Nevertheless, their feeding style is so aggressive that they chew off portions of cordgrass, allowing fungi to infest the plants even more. This can leave a false impression of them feeding on cordgrass.
Biofilms are the slimy films of bacteria that adhere to a surface. Although snails do not feed exclusively on biofilms, they consume the bacteria that cause their production. In other words, they reduce the biofilm from your aquarium.
Muscles And Clams
Although these two are different, they are generally spoken in one breath. Not only for the sea snails, but these mollusks are also considered a great delicacy for humans.
Many deep-dwelling sea snails depend on carrion for food. These marine carcasses have a prominent role in fulfilling the dietary needs of marine arthropods and mollusks.
The cone snails are known to prey on fish in the sea. They throw a hypodermic dart (an advanced radular tooth) containing venom to inject their game.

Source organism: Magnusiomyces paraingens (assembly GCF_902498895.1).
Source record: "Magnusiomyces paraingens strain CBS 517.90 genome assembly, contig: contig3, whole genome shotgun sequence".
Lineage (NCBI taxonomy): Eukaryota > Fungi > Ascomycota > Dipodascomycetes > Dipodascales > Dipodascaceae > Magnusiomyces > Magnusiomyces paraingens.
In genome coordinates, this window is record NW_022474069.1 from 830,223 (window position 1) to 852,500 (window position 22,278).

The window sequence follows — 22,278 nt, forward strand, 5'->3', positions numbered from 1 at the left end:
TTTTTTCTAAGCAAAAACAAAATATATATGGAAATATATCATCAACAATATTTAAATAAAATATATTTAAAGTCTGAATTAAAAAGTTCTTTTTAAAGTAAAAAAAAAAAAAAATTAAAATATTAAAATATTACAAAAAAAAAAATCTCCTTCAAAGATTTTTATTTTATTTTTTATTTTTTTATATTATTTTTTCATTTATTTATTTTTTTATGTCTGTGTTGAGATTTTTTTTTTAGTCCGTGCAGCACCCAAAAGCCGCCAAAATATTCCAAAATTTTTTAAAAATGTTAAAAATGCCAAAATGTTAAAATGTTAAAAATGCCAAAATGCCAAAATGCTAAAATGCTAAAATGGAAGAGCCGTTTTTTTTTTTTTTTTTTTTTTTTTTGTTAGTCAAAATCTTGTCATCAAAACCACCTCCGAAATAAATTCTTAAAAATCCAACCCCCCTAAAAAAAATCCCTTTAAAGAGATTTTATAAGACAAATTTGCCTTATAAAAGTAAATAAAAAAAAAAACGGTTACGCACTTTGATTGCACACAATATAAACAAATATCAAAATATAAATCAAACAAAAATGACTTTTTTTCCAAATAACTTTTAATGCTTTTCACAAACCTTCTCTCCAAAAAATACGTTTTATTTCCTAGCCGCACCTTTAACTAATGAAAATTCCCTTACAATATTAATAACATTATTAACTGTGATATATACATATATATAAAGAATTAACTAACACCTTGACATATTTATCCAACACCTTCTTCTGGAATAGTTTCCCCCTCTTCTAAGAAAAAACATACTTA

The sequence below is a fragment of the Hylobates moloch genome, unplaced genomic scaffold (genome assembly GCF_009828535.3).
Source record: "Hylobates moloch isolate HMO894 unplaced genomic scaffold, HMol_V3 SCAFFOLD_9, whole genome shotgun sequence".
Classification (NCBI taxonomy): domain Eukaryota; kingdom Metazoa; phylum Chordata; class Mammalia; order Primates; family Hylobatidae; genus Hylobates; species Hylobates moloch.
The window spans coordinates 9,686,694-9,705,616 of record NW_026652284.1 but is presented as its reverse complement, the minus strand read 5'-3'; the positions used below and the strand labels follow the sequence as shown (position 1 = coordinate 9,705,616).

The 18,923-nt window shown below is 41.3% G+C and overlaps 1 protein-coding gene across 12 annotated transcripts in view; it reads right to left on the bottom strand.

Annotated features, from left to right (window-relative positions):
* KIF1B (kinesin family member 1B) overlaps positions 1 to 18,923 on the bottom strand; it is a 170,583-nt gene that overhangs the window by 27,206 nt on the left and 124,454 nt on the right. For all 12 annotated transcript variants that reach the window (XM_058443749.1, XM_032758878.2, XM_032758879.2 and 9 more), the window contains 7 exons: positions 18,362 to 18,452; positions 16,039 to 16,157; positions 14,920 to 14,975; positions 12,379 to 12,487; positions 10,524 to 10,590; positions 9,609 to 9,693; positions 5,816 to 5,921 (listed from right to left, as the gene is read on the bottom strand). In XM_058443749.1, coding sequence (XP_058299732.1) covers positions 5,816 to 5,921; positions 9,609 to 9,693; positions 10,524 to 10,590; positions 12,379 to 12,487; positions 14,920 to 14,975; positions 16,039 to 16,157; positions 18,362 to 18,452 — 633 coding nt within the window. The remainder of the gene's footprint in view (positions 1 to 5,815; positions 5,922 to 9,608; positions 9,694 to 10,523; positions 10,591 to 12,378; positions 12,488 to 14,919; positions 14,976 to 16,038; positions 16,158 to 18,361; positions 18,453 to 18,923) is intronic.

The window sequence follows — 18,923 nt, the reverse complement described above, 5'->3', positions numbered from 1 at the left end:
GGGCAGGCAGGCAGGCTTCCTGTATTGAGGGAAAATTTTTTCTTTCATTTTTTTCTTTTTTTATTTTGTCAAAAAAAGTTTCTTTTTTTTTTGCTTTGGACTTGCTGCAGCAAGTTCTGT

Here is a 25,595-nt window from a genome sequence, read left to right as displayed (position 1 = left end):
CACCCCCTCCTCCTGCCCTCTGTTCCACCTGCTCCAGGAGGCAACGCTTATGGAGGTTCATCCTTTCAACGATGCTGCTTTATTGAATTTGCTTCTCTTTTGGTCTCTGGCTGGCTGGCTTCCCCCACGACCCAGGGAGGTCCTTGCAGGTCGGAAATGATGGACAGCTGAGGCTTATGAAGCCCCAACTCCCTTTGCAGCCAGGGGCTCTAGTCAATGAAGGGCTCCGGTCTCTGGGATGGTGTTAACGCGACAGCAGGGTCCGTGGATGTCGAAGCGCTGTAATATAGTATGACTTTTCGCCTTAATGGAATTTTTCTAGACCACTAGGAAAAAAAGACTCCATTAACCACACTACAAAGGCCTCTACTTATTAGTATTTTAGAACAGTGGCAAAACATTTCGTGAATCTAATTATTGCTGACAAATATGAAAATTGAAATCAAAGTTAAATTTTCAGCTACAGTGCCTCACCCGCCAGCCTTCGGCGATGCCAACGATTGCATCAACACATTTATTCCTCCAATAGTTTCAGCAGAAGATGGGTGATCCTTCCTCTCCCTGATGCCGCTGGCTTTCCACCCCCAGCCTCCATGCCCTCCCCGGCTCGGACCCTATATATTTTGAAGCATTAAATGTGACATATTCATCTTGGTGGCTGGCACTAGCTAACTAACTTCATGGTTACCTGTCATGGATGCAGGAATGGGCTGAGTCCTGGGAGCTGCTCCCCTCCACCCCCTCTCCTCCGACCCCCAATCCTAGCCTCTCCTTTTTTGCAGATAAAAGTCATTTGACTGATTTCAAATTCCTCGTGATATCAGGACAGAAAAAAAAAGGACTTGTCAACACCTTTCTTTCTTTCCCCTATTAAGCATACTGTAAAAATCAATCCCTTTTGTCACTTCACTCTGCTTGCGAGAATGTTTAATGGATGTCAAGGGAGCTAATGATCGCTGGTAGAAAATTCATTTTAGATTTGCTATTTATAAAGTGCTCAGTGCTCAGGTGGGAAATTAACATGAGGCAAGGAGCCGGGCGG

Cone snails can even change the chemical components of the toxins they use in their venom.
For example, they will use worm toxins while preying on worms and fish toxins when hunting fish.
Yes, sea snails do feed on worms. They feed on every kind of worm if the opportunity strikes. For instance, Astrea snails, also known as ninja snails, devour bloodworms.
Barnacles are yet another favorite food for snails. The carnivore snails like the Dog Whelk (Nucella lapillus) are found in hordes consuming barnacles.
They push the barnacle’s plates and inject purpurin, a toxic compound, into the shell. This relaxes the barnacle’s shell and leaves it wide open. Then, the dinner’s ready.
These dog whelks also feed on periwinkles and mussels.
The most commonly devoured snails are the periwinkles. They are relatively tiny species of snails that get eaten by larger species of snails. The largest of periwinkles can only grow up to 1.2 inches long.
How Does A Sea Snail Eat?
A sea snail uses its radula (teeth) to scrape off algae from the source surfaces. They use it for cutting plants, scuffing algae, and converting them into bite-sized pieces before swallowing.
Most snails have radula. It depends on how they use them.